The land which he took from Wilson as security for the note was at the time held by him as security for an obligation of Webster to himself, and he was pressing Webster for payment. Although several of the witnesses testified that, in their opinion, the land was at that time a sufficient security for the loan, yet they were unable to corroborate their opinion by evidence of a sale of any land in that vicinity at any time between the transaction with Wilson and the time of the trial, and it appeared that within a little more than a year it sold for less than half the amount of the loan. It was also shown that lands were then declining in value, and Webster was himself willing to deduct twelve hundred dollars from the amount due him from Wilson, in order to effect the arrangement by which Wilson should be substituted for himself as the debtor to the defendant. These facts authorized the court to find that the defendant dealt with the trust property for his own profit, in violation of section 2229 of the Civil Code, and, consequently, that he did not act in good faith in making the loan. (Civ. Code, sec. 2234.)

         4. The judgment in the case of Allin v. Wilson is not set forth in the record, and we cannot say that it is of such a character as to constitute a bar to the present action. The mere filing of a dismissal with the clerk, or the entry of an order of dismissal in the minutes of the court, would not of itself constitute such a bar. The facts shown in reference to the dismissal justify the conclusion that it was filed before the hearing of the matter upon the default of Wilson.

         5. It was not necessary that the plaintiff should have alleged in his complaint or shown an offer to assign to the defendant the deficiency judgment against Wilson, or that the judgment herein should direct that such assignment be made. Although an indorser is entitled, upon payment of a note which he has indorsed, or of a judgment against the maker rendered thereon, to an assignment thereof, yet such assignment is not a condition of the plaintiff's right of recovery, but is a right accruing to the defendant by reason of his payment.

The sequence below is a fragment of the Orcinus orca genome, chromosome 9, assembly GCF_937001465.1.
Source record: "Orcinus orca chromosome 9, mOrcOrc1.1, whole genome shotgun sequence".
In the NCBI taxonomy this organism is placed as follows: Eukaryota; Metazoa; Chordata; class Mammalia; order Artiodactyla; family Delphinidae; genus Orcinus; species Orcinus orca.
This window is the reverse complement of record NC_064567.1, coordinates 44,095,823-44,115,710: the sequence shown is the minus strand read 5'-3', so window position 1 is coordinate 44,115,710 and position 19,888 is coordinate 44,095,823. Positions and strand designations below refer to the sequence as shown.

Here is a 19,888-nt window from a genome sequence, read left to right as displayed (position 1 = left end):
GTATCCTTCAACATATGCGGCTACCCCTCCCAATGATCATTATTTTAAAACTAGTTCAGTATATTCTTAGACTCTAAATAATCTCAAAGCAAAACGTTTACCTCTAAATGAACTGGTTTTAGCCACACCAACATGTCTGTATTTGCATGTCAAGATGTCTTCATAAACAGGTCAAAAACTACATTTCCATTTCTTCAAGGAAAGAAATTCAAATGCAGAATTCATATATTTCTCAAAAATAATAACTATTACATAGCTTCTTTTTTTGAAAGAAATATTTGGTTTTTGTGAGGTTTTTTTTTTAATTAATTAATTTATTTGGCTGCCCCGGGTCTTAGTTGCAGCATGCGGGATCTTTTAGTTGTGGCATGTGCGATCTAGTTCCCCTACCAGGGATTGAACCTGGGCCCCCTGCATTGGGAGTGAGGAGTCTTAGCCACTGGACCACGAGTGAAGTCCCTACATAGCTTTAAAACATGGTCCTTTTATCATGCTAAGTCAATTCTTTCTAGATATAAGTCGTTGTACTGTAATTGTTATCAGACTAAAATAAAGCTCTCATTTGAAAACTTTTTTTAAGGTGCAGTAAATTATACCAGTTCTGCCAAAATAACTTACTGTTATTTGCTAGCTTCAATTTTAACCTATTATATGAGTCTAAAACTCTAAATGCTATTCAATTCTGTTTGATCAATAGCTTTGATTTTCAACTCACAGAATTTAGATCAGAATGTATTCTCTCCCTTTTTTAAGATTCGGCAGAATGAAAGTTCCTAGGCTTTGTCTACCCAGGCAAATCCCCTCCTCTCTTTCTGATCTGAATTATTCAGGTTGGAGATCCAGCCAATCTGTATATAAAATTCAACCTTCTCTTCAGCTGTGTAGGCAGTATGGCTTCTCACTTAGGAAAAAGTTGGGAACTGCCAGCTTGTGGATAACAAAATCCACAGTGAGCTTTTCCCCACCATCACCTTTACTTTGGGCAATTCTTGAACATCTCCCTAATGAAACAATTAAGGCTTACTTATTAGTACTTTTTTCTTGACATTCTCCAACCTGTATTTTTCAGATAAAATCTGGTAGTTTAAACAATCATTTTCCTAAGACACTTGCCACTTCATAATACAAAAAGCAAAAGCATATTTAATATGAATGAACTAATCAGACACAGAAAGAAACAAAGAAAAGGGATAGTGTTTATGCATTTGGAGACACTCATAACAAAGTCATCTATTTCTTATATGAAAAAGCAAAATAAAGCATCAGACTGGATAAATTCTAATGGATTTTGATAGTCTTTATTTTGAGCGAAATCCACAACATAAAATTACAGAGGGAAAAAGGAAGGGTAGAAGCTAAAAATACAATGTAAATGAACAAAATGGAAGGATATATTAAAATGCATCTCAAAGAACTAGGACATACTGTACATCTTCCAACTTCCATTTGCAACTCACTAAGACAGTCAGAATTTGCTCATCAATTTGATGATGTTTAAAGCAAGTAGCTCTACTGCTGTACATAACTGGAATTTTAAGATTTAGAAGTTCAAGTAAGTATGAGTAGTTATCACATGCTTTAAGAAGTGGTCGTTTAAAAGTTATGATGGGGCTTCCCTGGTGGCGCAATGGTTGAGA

6. A considerable portion of the brief on behalf of the appellant has been devoted to a discussion of the relative rights of the plaintiff and the defendant in the property bought under the Wilson judgment, as well as in the deficiency judgment, in case he shall satisfy the present judgment; and he argues therefrom, that as he is liable for only his share of the Banta note, there can be no right of action against him until that share shall have been ascertained by a sale of the property bought in under the Wilson judgment, and the means of collecting the deficiency judgment against Wilson shall have been exhausted. It is unnecessary for us, however, to pass upon these questions, as they are not involved in this action. This is an action by the plaintiff, as trustee for the ten contributors, to recover from the defendant the unpaid amount of the note taken by him from Wilson, and indorsed to the plaintiff. The relative rights and obligations of the defendant towards the several contributors can be presented in an action for their adjustment at the settlement of the trust, after the Banta note shall have been paid.

         The judgment and order denying a new trial are affirmed.

Summaries of

Allin v. Williams

Supreme Court of California
Feb 25, 1893
97 Cal. 403 (Cal. 1893)
Case details for

Allin v. Williams

Case Details

Full title:JOHN ALLIN, as Trustee, etc., Respondent, v. R. WILLIAMS, Appellant

Court:Supreme Court of California

Date published: Feb 25, 1893


97 Cal. 403 (Cal. 1893)
32 P. 441